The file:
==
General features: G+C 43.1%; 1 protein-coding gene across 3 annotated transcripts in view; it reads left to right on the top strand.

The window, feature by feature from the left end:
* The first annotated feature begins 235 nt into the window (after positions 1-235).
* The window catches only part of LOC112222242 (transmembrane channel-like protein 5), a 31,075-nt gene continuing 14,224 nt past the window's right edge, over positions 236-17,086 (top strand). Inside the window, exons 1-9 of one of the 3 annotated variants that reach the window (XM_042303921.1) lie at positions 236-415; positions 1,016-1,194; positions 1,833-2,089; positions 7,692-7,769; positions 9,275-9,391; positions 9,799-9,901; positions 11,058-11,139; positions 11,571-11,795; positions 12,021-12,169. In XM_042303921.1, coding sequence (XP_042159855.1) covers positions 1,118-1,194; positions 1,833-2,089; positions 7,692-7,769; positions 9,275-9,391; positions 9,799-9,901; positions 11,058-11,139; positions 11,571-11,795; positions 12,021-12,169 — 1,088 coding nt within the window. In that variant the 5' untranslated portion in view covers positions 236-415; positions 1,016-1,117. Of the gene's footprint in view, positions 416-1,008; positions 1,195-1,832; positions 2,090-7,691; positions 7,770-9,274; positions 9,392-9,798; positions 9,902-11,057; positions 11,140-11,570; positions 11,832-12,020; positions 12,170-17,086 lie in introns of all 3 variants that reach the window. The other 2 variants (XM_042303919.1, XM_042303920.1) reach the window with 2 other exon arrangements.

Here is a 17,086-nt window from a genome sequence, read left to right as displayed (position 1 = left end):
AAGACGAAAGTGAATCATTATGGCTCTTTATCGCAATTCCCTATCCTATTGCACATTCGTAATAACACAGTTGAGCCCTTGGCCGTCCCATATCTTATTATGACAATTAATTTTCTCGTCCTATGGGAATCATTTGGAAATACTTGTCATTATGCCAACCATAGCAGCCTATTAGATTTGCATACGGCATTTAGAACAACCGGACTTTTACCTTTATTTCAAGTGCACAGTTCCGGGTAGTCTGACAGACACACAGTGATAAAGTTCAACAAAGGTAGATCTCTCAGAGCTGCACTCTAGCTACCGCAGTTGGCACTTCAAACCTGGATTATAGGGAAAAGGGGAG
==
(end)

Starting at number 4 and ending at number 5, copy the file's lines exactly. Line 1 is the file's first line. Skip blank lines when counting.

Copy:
* The window catches only part of LOC112222242 (transmembrane channel-like protein 5), a 31,075-nt gene continuing 14,224 nt past the window's right edge, over positions 236-17,086 (top strand). Inside the window, exons 1-9 of one of the 3 annotated variants that reach the window (XM_042303921.1) lie at positions 236-415; positions 1,016-1,194; positions 1,833-2,089; positions 7,692-7,769; positions 9,275-9,391; positions 9,799-9,901; positions 11,058-11,139; positions 11,571-11,795; positions 12,021-12,169. In XM_042303921.1, coding sequence (XP_042159855.1) covers positions 1,118-1,194; positions 1,833-2,089; positions 7,692-7,769; positions 9,275-9,391; positions 9,799-9,901; positions 11,058-11,139; positions 11,571-11,795; positions 12,021-12,169 — 1,088 coding nt within the window. In that variant the 5' untranslated portion in view covers positions 236-415; positions 1,016-1,117. Of the gene's footprint in view, positions 416-1,008; positions 1,195-1,832; positions 2,090-7,691; positions 7,770-9,274; positions 9,392-9,798; positions 9,902-11,057; positions 11,140-11,570; positions 11,832-12,020; positions 12,170-17,086 lie in introns of all 3 variants that reach the window. The other 2 variants (XM_042303919.1, XM_042303920.1) reach the window with 2 other exon arrangements.

Here is a 17,086-nt window from a genome sequence, read left to right as displayed (position 1 = left end):